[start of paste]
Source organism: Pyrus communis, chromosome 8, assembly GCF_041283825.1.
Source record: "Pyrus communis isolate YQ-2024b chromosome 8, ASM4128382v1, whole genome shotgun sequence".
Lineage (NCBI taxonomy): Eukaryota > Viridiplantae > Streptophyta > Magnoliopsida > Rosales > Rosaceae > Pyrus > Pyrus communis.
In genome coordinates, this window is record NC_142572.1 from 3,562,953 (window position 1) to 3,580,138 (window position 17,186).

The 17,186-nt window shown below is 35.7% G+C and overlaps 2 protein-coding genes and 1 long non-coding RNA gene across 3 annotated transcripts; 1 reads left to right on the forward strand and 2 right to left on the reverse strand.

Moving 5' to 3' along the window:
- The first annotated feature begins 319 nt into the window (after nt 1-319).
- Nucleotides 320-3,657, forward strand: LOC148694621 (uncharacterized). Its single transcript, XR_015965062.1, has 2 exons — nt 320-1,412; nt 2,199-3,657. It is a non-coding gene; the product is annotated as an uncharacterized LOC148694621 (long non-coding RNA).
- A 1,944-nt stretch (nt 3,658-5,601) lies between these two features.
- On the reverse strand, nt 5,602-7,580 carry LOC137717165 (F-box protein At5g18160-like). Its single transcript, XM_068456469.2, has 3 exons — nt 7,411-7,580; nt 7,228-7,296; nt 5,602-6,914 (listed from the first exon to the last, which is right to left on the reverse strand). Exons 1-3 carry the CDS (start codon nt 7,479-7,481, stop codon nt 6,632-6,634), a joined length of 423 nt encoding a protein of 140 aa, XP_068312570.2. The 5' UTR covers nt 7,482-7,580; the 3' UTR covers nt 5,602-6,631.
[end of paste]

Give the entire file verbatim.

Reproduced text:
Source organism: Pyrus communis, chromosome 8, assembly GCF_041283825.1.
Source record: "Pyrus communis isolate YQ-2024b chromosome 8, ASM4128382v1, whole genome shotgun sequence".
Lineage (NCBI taxonomy): Eukaryota > Viridiplantae > Streptophyta > Magnoliopsida > Rosales > Rosaceae > Pyrus > Pyrus communis.
In genome coordinates, this window is record NC_142572.1 from 3,562,953 (window position 1) to 3,580,138 (window position 17,186).

The 17,186-nt window shown below is 35.7% G+C and overlaps 2 protein-coding genes and 1 long non-coding RNA gene across 3 annotated transcripts; 1 reads left to right on the forward strand and 2 right to left on the reverse strand.

Moving 5' to 3' along the window:
- The first annotated feature begins 319 nt into the window (after nt 1-319).
- Nucleotides 320-3,657, forward strand: LOC148694621 (uncharacterized). Its single transcript, XR_015965062.1, has 2 exons — nt 320-1,412; nt 2,199-3,657. It is a non-coding gene; the product is annotated as an uncharacterized LOC148694621 (long non-coding RNA).
- A 1,944-nt stretch (nt 3,658-5,601) lies between these two features.
- On the reverse strand, nt 5,602-7,580 carry LOC137717165 (F-box protein At5g18160-like). Its single transcript, XM_068456469.2, has 3 exons — nt 7,411-7,580; nt 7,228-7,296; nt 5,602-6,914 (listed from the first exon to the last, which is right to left on the reverse strand). Exons 1-3 carry the CDS (start codon nt 7,479-7,481, stop codon nt 6,632-6,634), a joined length of 423 nt encoding a protein of 140 aa, XP_068312570.2. The 5' UTR covers nt 7,482-7,580; the 3' UTR covers nt 5,602-6,631.